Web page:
Chapter | 3 Chemical Exergy 33

With these data, it is possible to determine the their stable condition at T0 298.15 K and P0 101.325 kPa
chemical exergy values of these constituents in the pure are called standard chemical exergies, and these are used
state at P0 and T0. At this condition, air can be treated as in the calculation of chemical of various substances.
an ideal gas at P0, so if the separation into its constituents
Example 3.1: Calculate the molar chemical exergy of
can take place without heat transfer and at T0, with partial
H2O and O2 using the data on partial pressures in Table
pressure, the exergy change of separation can be written
3.1, for a reference state of T0 298.15 K and P0
as follows:
101.325 kPa. The molar universal gas constant is 8.314
DExsep Ex2  Ex1 kJ/kmol K.
Solution: From Table 3.1, the partial pressures for H2O
H2  H0  T0 S2  S0  H1  H0 and O2 are P0;H2 O 2.2 kPa and P0;O2 20.39 kPa.
T0 S1  S0 Using Equation 3.5, the chemical exergies for H2O and
O2 are calculated as follows:
DHsep  T0 DSsep T0 DSsep
(3.1) P0
exch H2 O RT0 ln
P0;H2 O
Here the separation can take place at the same temperature  
T2 T1, then: 101:325
8:314  298:15  ln
DHsep h2  h1 Cp T2  T1 0:
9:49 kJ=mol
The entropy change can be found using the Gibbs  
relation as follows: exch O2 RT0 ln
Tds dh  vdP (3.2) 101:325
8:314  298:15  ln
For an ideal gas, we can write the following: 20:39

cp dT v 3:97 kJ=mol
ds  dP (3.3)
So, the change of entropy associated with converting 1 mol
of an ideal gas isothermally from pressure P1 to P2 is given
3.2.2 Standard Chemical Exergy Values
by the following: for Other Components
  To calculate the chemical exergy for other components, we
DS Rln (3.4) may refer to some reactions for which the standard chem-
ical exergies of some components are already given in
With this equation, the standard chemical exergy at P0 for Table 3.2. In this case, we can calculate the chemical
air can be written as follows: exergies for the new components. The following example
  for graphite illustrates how the chemical exergy for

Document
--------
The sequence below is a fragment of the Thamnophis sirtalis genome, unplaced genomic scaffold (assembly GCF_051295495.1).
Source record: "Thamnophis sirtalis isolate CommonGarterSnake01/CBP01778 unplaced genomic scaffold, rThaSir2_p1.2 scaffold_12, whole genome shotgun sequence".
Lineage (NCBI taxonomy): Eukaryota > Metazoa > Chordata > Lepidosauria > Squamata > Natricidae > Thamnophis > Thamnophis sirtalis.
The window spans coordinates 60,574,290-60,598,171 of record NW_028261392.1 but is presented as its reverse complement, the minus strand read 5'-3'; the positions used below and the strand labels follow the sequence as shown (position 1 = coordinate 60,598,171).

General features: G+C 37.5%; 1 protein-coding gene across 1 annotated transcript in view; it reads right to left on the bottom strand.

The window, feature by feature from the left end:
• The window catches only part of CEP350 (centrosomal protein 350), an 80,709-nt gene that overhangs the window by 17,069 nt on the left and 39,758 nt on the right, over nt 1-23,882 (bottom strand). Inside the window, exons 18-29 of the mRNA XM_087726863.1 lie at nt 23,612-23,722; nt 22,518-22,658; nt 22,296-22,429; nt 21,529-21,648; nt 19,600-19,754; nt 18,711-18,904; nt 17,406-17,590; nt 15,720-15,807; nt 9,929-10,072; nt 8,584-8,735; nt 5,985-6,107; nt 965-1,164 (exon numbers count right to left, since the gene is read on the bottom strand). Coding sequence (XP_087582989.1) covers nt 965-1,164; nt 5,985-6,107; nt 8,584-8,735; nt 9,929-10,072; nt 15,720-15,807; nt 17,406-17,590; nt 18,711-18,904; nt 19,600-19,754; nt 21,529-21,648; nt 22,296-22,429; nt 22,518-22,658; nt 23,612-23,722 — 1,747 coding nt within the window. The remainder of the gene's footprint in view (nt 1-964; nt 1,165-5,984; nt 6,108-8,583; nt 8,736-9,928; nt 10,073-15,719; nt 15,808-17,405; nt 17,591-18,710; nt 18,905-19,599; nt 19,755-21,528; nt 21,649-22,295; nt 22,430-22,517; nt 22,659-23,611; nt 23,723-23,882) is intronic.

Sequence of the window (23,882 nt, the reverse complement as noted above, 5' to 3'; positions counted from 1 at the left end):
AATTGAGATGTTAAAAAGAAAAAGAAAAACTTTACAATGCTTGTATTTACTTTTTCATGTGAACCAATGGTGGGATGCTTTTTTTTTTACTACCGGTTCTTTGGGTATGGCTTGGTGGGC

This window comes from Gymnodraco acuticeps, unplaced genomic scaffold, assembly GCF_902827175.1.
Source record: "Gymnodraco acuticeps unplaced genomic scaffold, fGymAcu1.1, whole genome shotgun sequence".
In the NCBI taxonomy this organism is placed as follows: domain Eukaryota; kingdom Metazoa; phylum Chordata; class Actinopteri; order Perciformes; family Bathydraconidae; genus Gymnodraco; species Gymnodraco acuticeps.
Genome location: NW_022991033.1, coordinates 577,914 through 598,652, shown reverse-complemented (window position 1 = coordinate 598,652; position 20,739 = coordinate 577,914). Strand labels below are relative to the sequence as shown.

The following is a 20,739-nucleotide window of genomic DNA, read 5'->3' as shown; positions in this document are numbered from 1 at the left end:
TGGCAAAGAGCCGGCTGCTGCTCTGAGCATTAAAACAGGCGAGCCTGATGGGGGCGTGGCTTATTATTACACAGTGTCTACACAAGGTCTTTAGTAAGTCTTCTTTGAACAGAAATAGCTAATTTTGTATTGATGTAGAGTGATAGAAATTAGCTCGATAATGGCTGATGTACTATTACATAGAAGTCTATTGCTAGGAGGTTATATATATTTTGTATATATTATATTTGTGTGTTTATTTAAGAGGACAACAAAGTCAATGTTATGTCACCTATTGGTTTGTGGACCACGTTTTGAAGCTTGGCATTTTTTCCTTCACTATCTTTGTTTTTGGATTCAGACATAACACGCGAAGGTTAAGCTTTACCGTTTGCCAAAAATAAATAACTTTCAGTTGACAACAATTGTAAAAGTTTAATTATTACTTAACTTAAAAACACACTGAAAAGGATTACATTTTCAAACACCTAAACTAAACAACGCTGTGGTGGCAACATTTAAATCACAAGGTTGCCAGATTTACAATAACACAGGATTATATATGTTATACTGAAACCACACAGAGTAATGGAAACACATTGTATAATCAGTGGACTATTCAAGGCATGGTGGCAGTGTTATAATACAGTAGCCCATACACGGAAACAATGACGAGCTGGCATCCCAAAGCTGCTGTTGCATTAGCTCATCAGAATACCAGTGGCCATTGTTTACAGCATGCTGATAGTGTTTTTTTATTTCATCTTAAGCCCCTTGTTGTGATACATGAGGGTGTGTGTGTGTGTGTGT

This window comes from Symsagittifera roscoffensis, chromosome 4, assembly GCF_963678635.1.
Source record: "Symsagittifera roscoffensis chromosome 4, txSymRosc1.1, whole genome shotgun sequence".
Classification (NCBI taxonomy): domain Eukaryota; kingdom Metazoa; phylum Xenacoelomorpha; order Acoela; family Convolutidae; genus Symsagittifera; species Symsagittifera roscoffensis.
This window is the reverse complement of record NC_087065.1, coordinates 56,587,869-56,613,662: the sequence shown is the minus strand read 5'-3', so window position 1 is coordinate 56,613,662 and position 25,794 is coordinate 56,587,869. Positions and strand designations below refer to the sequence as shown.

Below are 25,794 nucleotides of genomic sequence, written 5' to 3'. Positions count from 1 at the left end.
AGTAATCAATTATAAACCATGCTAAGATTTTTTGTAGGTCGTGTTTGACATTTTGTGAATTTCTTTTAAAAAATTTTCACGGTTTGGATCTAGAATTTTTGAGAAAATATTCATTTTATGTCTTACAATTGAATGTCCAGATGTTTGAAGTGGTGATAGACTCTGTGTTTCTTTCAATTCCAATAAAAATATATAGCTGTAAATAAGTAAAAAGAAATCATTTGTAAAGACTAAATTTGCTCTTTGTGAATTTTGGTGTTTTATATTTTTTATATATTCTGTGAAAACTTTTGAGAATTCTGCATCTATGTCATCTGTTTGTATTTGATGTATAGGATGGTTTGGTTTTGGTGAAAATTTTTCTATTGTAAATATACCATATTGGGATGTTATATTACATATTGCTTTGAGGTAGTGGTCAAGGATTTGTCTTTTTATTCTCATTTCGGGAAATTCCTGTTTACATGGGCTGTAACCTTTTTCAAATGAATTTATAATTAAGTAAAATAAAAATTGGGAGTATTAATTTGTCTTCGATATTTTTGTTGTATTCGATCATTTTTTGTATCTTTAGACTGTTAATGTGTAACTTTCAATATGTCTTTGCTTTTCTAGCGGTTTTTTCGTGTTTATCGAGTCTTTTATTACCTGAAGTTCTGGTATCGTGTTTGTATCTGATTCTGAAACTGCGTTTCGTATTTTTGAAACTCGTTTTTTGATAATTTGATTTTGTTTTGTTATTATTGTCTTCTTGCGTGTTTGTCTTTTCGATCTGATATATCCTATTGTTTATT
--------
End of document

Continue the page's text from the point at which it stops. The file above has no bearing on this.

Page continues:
exch RT0 ln
(3.5) elements can be determined.
Example 3.2: Calculate the chemical exergy of
Standard chemical values for the main constituents of air graphite, using the following reaction:
are listed in Table 3.2. Note that exergy values for elements in
Cs O2 g/CO2 g (3.6)
TABLE 3.2 Standard Chemical Exergy Values at P0 Solution: The corresponding change in the standard
and T0 of Various Constituents of Air Gibbs energy is called the standard Gibbs energy of
Component ex 0ch kJ=mol Component ex 0ch kJ=mol formation of CO2, and is defined as follows:
N2 0.72 He 30.37 X X
DG0298:15 f vi moi;298:15  vi moi;298:15 (3.7)
O2 3.97 Ne 27.19 P R
CO2 19.87 Ar 11.69
Here, DG0298:15 denotes the Gibbs energy of formation at
H2O 9.49 Kr 34.36 the reference conditions (Tref 298.15 K, Pref 1 bar),
Sources: Kotas (1995), Bejan et al. (1996). and v is the stoichiometric coefficient, which is positive
for products and negative for reactants. Also, mi Gi,
34 Exergy

which is the standard thermodynamic potential or Gibbs

energy for substance i. Also, subscripts P and R repre- TABLE 3.3 Standard Chemical Values for Selected
sent products and reactants. Similarly, the change of Substances at T0 298.15 K and P0 1 atm
exergy can be written as follows (Bejan et al., 1996): Element ex 0ch kJ=mol Element ex 0ch kJ=mol
X X Ag (s) 70.2 Kr (g) 34.36
ex0ch DG0298:15 f vi moi;298:15  vi moi;298:15
P R Al (s) 888.4 Li (s) 393.0
vi ex0ch;i  vi ex0ch;i Ar (s) 11.69 Mg (s) 633.8
As (s) 494.6 Mn (sa ) 482.3
Au (s) 15.4 Mo (s) 730.3
Then, the exergy of graphite can be calculated as B (s) 628.8 N2 (g) 0.72
Ba (s) 747.4 Na (s) 336.6

ex0ch;Cs DG0298:15 f 1  ex0ch;CO2 g 1 Bi (s) 274.5 Ne (g) 27.19

 ex0ch;O2 g (3.9) Br2 (l) 101.2 Ni (s) 232.7

C (s, graphite) 410.26 O2 (g) 3.97

Values of the Gibbs energy for various constituents are Ca (s) 712.4 P (s, red) 863.6
given in thermodynamic tables (Cengel et al., 2011), for Cd (sa ) 293.2 Pb (s) 232.8
example, for CO2 the value is 394.35 kJ/mol. So,